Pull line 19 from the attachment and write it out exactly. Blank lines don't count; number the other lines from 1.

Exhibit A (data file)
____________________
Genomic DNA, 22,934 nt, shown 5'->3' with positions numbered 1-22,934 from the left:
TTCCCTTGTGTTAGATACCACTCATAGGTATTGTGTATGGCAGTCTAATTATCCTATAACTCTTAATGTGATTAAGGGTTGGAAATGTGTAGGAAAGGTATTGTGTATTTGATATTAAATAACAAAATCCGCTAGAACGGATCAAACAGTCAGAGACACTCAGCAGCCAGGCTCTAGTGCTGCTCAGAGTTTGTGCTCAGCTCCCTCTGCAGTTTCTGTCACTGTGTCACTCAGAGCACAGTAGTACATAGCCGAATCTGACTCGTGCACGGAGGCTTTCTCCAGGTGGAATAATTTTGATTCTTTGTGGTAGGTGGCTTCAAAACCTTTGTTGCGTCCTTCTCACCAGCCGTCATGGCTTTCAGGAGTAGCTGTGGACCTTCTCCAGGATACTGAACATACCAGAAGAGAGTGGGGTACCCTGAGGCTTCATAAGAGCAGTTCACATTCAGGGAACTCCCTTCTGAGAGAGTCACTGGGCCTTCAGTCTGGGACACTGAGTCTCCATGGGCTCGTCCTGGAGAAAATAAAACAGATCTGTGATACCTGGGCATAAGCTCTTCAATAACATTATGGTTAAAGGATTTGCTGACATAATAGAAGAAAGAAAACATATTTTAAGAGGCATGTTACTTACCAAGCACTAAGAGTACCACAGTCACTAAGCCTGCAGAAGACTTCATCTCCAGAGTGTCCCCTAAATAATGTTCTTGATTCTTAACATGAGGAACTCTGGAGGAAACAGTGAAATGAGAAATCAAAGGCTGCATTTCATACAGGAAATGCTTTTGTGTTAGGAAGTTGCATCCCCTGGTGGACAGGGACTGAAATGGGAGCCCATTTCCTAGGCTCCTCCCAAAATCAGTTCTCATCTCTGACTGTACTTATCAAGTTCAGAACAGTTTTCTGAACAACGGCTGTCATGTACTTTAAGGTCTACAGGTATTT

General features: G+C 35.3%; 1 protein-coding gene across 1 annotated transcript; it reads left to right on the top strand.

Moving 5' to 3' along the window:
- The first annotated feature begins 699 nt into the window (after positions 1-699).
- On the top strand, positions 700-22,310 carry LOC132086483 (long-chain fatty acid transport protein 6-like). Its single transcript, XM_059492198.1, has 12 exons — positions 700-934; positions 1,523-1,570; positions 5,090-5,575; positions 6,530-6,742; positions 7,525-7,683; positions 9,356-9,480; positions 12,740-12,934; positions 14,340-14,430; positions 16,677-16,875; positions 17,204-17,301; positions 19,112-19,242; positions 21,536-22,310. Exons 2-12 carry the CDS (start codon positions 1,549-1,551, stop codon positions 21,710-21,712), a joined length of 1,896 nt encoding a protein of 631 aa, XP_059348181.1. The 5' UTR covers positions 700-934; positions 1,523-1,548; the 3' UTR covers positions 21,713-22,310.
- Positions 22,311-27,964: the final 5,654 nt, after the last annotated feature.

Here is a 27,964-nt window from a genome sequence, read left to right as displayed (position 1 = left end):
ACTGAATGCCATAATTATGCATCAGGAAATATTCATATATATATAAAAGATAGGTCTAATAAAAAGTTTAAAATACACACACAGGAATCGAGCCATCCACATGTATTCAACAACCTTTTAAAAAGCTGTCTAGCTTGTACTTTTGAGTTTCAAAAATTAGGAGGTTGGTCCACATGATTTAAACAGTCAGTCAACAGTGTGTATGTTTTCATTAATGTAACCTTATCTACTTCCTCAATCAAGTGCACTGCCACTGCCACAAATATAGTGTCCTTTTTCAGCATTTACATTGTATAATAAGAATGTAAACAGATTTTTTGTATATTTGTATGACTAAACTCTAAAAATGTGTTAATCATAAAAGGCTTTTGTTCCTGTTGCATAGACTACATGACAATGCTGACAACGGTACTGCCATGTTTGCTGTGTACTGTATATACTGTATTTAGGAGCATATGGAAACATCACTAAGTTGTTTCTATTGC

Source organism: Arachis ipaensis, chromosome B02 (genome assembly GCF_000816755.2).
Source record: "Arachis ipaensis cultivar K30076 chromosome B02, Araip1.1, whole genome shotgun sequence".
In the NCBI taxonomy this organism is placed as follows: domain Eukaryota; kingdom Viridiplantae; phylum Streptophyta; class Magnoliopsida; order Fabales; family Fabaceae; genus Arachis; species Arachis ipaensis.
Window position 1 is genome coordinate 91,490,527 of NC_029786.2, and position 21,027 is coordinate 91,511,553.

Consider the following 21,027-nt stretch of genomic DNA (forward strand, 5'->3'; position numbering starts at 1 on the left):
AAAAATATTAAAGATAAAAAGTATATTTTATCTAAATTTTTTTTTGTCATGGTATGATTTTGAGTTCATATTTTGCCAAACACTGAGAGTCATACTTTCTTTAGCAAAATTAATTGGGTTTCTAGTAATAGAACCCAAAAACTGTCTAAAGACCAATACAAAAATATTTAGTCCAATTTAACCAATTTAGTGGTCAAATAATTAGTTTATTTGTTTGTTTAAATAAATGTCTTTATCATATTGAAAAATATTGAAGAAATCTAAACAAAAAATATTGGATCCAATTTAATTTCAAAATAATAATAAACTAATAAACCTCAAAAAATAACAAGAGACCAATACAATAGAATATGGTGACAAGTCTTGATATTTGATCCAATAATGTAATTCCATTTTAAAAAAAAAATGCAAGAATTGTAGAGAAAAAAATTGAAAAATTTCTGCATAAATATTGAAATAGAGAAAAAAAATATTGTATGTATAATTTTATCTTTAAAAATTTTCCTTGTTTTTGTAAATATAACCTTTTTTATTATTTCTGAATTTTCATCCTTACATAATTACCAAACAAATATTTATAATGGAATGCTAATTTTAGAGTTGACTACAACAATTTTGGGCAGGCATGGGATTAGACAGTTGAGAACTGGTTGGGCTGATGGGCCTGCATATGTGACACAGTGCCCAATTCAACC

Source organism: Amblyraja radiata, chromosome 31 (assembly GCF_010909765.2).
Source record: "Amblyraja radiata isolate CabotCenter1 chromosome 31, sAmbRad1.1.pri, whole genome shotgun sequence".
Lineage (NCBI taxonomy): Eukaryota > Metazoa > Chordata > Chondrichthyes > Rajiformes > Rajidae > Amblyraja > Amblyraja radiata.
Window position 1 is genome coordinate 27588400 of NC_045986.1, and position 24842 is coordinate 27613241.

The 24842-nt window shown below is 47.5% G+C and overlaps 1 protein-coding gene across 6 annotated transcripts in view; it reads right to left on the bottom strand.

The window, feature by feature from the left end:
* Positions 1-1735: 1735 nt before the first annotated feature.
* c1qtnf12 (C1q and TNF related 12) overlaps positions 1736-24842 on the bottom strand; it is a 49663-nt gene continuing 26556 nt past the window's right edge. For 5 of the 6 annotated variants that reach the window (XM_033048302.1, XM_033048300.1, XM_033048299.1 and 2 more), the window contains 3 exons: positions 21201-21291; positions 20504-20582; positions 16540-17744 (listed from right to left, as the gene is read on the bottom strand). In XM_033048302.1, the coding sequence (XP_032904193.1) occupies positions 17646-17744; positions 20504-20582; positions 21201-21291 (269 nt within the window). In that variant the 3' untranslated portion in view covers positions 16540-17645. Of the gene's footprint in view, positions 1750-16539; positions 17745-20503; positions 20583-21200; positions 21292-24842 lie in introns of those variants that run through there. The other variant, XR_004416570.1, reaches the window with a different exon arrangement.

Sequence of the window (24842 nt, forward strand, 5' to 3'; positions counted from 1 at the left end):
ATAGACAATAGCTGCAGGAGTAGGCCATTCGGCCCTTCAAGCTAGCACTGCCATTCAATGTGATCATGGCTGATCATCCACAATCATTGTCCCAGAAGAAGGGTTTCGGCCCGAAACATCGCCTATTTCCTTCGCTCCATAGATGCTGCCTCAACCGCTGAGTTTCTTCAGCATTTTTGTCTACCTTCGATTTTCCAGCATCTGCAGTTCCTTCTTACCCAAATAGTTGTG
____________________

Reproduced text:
Window position 1 is genome coordinate 27588400 of NC_045986.1, and position 24842 is coordinate 27613241.